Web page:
BOLTON, William Kinsey (1860–1941)
Senator for Victoria, 1917–23 (Nationalist Party)
William Kinsey Bolton, soldier and foundation president of the Returned Sailors and Soldiers Imperial League of Australia, was born in Lostock Gralam, Cheshire, England, on 1 November 1860. The son of John Hammersley Bolton, corn dealer, and Hannah, née Kinsey, Bolton arrived in Australia with his parents in 1868. The family settled in the western district of Victoria, where his father became a storekeeper. Bolton was educated at Darlington State School before taking up a carpentry apprenticeship in Mortlake. He attended the Sydney School of Mines and for three years, from 1879, studied architecture in Sydney, working as a foreman-carpenter. Returning to Victoria in 1884, he set up as a builder in Warragul, Gippsland, and, in 1890, joined Victoria’s Public Works Department as an inspector of works in the Bendigo and Ballarat districts.
Bolton displayed an early interest in military matters, joining the Southern Rifles. He was commissioned lieutenant in the 3rd Battalion, Victoria, and, in 1897, became a captain. He led the officers’ team at the inauguration of the Commonwealth in 1901. In 1903, he was promoted to major in the 7th Australian Infantry Regiment and, in 1910, to lieutenant colonel. In the following year, Bolton was awarded the Volunteer Officers Decoration and, in 1912, assumed command of the 70th Regiment.
With the outbreak of World War I, Bolton enlisted in the AIF. He sailed for Egypt in October 1914 with the 8th Battalion and landed at Gallipoli on 25 April 1915. Following the Battle of Krithia, Bolton briefly took command of the 2nd Infantry Brigade, but deteriorating health led to his being invalided home later in 1915. At Gallipoli, a hill and ridge bear his name. Bolton commanded the Ballarat Training Depot and the Defended Ports of Victoria. He was appointed CBE in 1918, retiring as an honorary brigadier general in 1920.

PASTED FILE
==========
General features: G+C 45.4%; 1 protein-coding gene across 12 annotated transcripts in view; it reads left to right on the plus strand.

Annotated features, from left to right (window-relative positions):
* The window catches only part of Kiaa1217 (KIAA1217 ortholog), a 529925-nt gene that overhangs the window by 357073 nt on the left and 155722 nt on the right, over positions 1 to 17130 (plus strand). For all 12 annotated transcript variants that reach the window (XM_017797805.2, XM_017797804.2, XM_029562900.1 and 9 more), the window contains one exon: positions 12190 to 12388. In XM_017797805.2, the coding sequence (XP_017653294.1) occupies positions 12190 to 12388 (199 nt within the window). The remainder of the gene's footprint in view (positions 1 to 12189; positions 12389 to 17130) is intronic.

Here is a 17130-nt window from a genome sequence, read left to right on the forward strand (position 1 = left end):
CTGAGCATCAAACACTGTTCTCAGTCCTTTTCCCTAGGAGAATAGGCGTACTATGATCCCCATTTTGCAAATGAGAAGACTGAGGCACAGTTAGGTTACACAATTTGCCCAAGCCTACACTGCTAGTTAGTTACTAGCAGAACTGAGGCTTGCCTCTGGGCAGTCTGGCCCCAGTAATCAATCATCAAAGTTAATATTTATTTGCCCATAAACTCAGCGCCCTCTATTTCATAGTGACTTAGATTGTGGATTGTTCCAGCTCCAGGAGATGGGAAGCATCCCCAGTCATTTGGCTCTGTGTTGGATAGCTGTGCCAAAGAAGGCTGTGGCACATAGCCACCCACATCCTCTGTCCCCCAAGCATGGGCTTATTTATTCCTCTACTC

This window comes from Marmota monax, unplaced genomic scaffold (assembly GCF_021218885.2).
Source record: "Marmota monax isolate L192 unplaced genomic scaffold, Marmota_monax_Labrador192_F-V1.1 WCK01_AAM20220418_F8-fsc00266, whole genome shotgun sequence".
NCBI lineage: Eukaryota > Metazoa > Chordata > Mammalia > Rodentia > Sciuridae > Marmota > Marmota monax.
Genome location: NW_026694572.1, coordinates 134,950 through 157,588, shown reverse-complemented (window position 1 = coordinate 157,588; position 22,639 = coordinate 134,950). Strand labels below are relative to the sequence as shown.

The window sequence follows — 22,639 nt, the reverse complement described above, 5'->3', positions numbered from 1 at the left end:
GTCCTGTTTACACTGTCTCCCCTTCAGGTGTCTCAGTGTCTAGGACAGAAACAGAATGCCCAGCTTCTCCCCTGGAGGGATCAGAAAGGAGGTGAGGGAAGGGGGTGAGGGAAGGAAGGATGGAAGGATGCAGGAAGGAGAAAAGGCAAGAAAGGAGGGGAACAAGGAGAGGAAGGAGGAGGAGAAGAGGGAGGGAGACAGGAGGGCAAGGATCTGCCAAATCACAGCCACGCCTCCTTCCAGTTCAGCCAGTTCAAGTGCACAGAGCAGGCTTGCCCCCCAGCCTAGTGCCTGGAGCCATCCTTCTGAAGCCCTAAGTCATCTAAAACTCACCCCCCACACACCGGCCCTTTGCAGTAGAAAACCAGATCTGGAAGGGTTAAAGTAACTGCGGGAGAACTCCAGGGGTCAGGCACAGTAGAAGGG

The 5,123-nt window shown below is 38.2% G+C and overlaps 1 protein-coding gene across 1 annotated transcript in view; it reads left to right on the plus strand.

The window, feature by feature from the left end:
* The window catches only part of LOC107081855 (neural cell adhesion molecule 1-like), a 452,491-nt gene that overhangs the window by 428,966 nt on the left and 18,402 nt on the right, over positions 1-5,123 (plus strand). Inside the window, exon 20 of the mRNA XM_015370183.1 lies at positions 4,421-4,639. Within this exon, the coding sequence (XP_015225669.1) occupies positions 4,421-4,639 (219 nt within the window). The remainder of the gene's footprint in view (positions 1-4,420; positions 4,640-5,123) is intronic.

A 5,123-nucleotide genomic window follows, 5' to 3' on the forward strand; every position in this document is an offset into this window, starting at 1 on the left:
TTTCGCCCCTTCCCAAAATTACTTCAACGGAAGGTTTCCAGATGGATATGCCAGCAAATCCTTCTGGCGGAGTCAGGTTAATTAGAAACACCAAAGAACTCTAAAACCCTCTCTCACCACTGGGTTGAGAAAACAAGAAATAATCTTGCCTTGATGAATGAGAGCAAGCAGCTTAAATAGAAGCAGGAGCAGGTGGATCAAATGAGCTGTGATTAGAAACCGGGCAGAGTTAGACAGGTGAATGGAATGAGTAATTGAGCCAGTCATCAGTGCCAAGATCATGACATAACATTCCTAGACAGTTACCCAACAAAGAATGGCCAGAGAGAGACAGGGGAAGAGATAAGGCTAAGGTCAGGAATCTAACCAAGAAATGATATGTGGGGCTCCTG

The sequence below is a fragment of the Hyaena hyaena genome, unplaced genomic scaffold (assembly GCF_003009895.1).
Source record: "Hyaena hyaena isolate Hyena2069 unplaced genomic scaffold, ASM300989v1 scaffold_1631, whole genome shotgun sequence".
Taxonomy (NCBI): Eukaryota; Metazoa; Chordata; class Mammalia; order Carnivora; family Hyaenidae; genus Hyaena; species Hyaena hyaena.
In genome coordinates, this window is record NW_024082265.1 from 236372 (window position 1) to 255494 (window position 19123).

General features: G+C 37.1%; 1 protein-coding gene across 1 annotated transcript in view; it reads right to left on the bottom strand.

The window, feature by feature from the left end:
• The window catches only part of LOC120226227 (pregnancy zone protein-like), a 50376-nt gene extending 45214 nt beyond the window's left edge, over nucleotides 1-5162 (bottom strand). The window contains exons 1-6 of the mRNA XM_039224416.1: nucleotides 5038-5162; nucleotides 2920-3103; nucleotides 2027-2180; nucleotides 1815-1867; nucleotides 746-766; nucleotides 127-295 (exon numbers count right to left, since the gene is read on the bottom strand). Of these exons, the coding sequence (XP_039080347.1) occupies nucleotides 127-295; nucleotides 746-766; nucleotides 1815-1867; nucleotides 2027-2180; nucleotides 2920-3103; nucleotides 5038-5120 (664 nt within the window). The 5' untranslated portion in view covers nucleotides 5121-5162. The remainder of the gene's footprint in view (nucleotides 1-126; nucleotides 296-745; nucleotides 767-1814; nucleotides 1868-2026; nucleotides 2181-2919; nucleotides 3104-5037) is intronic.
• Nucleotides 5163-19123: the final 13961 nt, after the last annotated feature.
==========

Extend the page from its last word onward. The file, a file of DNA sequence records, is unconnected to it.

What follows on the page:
Bolton’s serious interest in politics began during the war. He attended the inaugural meeting of the Nationalist Party in January 1917, was encouraged by W.M. Hughes to stand for Parliament and, in May 1917, was elected to the Senate for Victoria. With a successful military career to his credit, it is not surprising that his time in the Senate was characterised by a strong interest in defence and military affairs. In June 1917, the Government established a twelve-member parliamentary recruiting committee on which Bolton served. In January 1918, he was appointed to the Senate select committee charged with investigating the effect on Australian soldiers of intoxicating liquor. The committee recommended against prohibition, but Bolton joined Senators Thomas and Guy in a dissenting report that supported prohibition, claiming ‘perfect sympathy with the soldiers’ who had to combat the adverse effects of alcohol on their compatriots.
Bolton’s concern for those soldiers who had served overseas was apparent during debate on the Australian Soldiers’ Repatriation Bill, when he argued against administration of the Repatriation Fund by non-professionals—members of honorary commissions and various boards and committees. He regarded such organisations as having ‘neither souls to be saved nor bodies to be kicked’. Bolton was concerned that the fund might become dependent on public charity, believing that it was a soldier’s right to go directly to the Commonwealth government for help, and the Government’s responsibility to respond sympathetically. Fearing maladministration of the fund by civilians, he attempted, unsuccessfully, to amend the Bill to require that half the members of local repatriation committees should be returned soldiers. Referring to the proposal to settle returned soldiers on the land, he doubted that few servicemen were able, physically or mentally, to take up farming.
Bolton was deeply patriotic and an ardent supporter of the British Empire on which, he believed, Australia’s future safety depended. On occasions, however, his patriotism verged on xenophobia. When debating the Defence Bill he moved, unsuccessfully, an amendment that aliens or descendants of aliens, even if naturalised Australians, should not be eligible to become officers in the Australian Military Forces. He considered aliens (whom he defined as those who might be enemies ‘ten years hence’) as the ‘accursed of all humanity, [who] by their diabolical treatment of human beings . . . have forfeited all right to sympathy and consideration’.